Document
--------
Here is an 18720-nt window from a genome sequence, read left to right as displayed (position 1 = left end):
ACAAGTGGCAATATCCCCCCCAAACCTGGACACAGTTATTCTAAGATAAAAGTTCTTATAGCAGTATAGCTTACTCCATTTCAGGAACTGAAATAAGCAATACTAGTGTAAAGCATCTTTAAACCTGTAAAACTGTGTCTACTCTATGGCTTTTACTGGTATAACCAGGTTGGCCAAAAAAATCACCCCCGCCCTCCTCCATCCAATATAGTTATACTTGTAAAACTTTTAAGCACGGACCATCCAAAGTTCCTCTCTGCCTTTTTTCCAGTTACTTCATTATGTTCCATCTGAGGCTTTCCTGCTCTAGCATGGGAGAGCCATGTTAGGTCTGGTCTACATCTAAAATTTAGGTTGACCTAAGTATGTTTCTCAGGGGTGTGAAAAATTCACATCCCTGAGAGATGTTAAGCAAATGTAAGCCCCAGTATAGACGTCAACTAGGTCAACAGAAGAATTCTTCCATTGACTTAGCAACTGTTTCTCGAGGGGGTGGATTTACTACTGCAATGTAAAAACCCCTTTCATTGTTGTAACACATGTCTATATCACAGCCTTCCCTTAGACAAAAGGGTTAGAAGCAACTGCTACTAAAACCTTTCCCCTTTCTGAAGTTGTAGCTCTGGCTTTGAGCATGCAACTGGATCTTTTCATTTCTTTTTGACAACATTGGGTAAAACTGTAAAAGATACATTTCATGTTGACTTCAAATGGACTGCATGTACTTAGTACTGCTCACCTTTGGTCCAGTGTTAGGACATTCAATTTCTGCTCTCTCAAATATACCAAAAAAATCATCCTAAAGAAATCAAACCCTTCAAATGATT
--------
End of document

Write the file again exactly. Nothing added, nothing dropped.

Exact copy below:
Here is an 18720-nt window from a genome sequence, read left to right as displayed (position 1 = left end):
ACAAGTGGCAATATCCCCCCCAAACCTGGACACAGTTATTCTAAGATAAAAGTTCTTATAGCAGTATAGCTTACTCCATTTCAGGAACTGAAATAAGCAATACTAGTGTAAAGCATCTTTAAACCTGTAAAACTGTGTCTACTCTATGGCTTTTACTGGTATAACCAGGTTGGCCAAAAAAATCACCCCCGCCCTCCTCCATCCAATATAGTTATACTTGTAAAACTTTTAAGCACGGACCATCCAAAGTTCCTCTCTGCCTTTTTTCCAGTTACTTCATTATGTTCCATCTGAGGCTTTCCTGCTCTAGCATGGGAGAGCCATGTTAGGTCTGGTCTACATCTAAAATTTAGGTTGACCTAAGTATGTTTCTCAGGGGTGTGAAAAATTCACATCCCTGAGAGATGTTAAGCAAATGTAAGCCCCAGTATAGACGTCAACTAGGTCAACAGAAGAATTCTTCCATTGACTTAGCAACTGTTTCTCGAGGGGGTGGATTTACTACTGCAATGTAAAAACCCCTTTCATTGTTGTAACACATGTCTATATCACAGCCTTCCCTTAGACAAAAGGGTTAGAAGCAACTGCTACTAAAACCTTTCCCCTTTCTGAAGTTGTAGCTCTGGCTTTGAGCATGCAACTGGATCTTTTCATTTCTTTTTGACAACATTGGGTAAAACTGTAAAAGATACATTTCATGTTGACTTCAAATGGACTGCATGTACTTAGTACTGCTCACCTTTGGTCCAGTGTTAGGACATTCAATTTCTGCTCTCTCAAATATACCAAAAAAATCATCCTAAAGAAATCAAACCCTTCAAATGATT